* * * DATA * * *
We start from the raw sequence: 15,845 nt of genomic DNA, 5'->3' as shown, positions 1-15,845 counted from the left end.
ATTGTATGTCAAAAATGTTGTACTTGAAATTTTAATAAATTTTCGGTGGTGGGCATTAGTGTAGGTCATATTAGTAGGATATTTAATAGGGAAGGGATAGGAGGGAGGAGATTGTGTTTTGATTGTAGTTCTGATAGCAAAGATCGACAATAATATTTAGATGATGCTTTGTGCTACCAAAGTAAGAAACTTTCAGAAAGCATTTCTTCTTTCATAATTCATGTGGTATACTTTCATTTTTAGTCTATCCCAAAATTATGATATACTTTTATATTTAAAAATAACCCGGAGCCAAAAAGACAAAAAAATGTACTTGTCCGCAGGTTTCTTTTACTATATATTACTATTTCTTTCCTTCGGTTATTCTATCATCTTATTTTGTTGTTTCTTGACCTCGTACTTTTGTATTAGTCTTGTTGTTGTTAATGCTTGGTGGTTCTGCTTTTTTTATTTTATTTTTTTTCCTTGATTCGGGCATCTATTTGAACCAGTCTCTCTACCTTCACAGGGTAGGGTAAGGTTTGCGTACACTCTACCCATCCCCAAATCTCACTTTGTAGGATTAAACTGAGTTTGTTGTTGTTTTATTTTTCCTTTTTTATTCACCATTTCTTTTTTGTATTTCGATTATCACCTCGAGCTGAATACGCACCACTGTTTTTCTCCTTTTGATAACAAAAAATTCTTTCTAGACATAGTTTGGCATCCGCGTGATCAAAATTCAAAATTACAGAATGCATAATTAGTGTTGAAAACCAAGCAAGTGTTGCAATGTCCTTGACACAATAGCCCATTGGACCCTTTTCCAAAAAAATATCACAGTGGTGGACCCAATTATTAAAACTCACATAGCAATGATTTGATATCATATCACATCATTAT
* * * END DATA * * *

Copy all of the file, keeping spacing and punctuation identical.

We start from the raw sequence: 15,845 nt of genomic DNA, 5'->3' as shown, positions 1-15,845 counted from the left end.
ATTGTATGTCAAAAATGTTGTACTTGAAATTTTAATAAATTTTCGGTGGTGGGCATTAGTGTAGGTCATATTAGTAGGATATTTAATAGGGAAGGGATAGGAGGGAGGAGATTGTGTTTTGATTGTAGTTCTGATAGCAAAGATCGACAATAATATTTAGATGATGCTTTGTGCTACCAAAGTAAGAAACTTTCAGAAAGCATTTCTTCTTTCATAATTCATGTGGTATACTTTCATTTTTAGTCTATCCCAAAATTATGATATACTTTTATATTTAAAAATAACCCGGAGCCAAAAAGACAAAAAAATGTACTTGTCCGCAGGTTTCTTTTACTATATATTACTATTTCTTTCCTTCGGTTATTCTATCATCTTATTTTGTTGTTTCTTGACCTCGTACTTTTGTATTAGTCTTGTTGTTGTTAATGCTTGGTGGTTCTGCTTTTTTTATTTTATTTTTTTTCCTTGATTCGGGCATCTATTTGAACCAGTCTCTCTACCTTCACAGGGTAGGGTAAGGTTTGCGTACACTCTACCCATCCCCAAATCTCACTTTGTAGGATTAAACTGAGTTTGTTGTTGTTTTATTTTTCCTTTTTTATTCACCATTTCTTTTTTGTATTTCGATTATCACCTCGAGCTGAATACGCACCACTGTTTTTCTCCTTTTGATAACAAAAAATTCTTTCTAGACATAGTTTGGCATCCGCGTGATCAAAATTCAAAATTACAGAATGCATAATTAGTGTTGAAAACCAAGCAAGTGTTGCAATGTCCTTGACACAATAGCCCATTGGACCCTTTTCCAAAAAAATATCACAGTGGTGGACCCAATTATTAAAACTCACATAGCAATGATTTGATATCATATCACATCATTAT